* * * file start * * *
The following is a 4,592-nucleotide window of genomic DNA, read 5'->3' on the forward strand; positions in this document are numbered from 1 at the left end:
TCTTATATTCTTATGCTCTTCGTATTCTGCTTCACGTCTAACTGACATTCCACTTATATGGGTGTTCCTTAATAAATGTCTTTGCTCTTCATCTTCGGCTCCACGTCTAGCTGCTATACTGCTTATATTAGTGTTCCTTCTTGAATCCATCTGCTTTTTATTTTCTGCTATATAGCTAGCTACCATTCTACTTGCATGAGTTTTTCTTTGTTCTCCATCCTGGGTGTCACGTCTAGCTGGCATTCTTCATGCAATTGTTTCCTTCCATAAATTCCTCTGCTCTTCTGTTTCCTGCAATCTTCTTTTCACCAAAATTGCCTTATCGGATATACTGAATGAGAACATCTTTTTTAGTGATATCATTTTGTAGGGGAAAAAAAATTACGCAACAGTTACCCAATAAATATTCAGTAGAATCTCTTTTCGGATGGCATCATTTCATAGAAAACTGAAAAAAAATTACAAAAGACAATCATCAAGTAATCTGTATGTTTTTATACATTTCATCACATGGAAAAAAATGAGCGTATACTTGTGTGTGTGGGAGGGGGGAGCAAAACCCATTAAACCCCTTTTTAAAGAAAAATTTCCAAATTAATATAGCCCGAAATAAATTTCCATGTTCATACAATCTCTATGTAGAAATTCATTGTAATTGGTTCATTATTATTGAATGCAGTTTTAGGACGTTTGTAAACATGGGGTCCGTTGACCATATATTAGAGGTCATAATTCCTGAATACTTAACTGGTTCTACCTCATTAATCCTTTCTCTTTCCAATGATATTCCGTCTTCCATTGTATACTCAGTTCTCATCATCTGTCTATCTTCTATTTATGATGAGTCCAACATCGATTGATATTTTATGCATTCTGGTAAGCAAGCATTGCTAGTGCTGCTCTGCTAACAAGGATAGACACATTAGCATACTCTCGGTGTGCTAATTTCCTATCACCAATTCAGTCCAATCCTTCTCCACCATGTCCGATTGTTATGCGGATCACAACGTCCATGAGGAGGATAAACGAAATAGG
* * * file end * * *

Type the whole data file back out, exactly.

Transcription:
The following is a 4,592-nucleotide window of genomic DNA, read 5'->3' on the forward strand; positions in this document are numbered from 1 at the left end:
TCTTATATTCTTATGCTCTTCGTATTCTGCTTCACGTCTAACTGACATTCCACTTATATGGGTGTTCCTTAATAAATGTCTTTGCTCTTCATCTTCGGCTCCACGTCTAGCTGCTATACTGCTTATATTAGTGTTCCTTCTTGAATCCATCTGCTTTTTATTTTCTGCTATATAGCTAGCTACCATTCTACTTGCATGAGTTTTTCTTTGTTCTCCATCCTGGGTGTCACGTCTAGCTGGCATTCTTCATGCAATTGTTTCCTTCCATAAATTCCTCTGCTCTTCTGTTTCCTGCAATCTTCTTTTCACCAAAATTGCCTTATCGGATATACTGAATGAGAACATCTTTTTTAGTGATATCATTTTGTAGGGGAAAAAAAATTACGCAACAGTTACCCAATAAATATTCAGTAGAATCTCTTTTCGGATGGCATCATTTCATAGAAAACTGAAAAAAAATTACAAAAGACAATCATCAAGTAATCTGTATGTTTTTATACATTTCATCACATGGAAAAAAATGAGCGTATACTTGTGTGTGTGGGAGGGGGGAGCAAAACCCATTAAACCCCTTTTTAAAGAAAAATTTCCAAATTAATATAGCCCGAAATAAATTTCCATGTTCATACAATCTCTATGTAGAAATTCATTGTAATTGGTTCATTATTATTGAATGCAGTTTTAGGACGTTTGTAAACATGGGGTCCGTTGACCATATATTAGAGGTCATAATTCCTGAATACTTAACTGGTTCTACCTCATTAATCCTTTCTCTTTCCAATGATATTCCGTCTTCCATTGTATACTCAGTTCTCATCATCTGTCTATCTTCTATTTATGATGAGTCCAACATCGATTGATATTTTATGCATTCTGGTAAGCAAGCATTGCTAGTGCTGCTCTGCTAACAAGGATAGACACATTAGCATACTCTCGGTGTGCTAATTTCCTATCACCAATTCAGTCCAATCCTTCTCCACCATGTCCGATTGTTATGCGGATCACAACGTCCATGAGGAGGATAAACGAAATAGG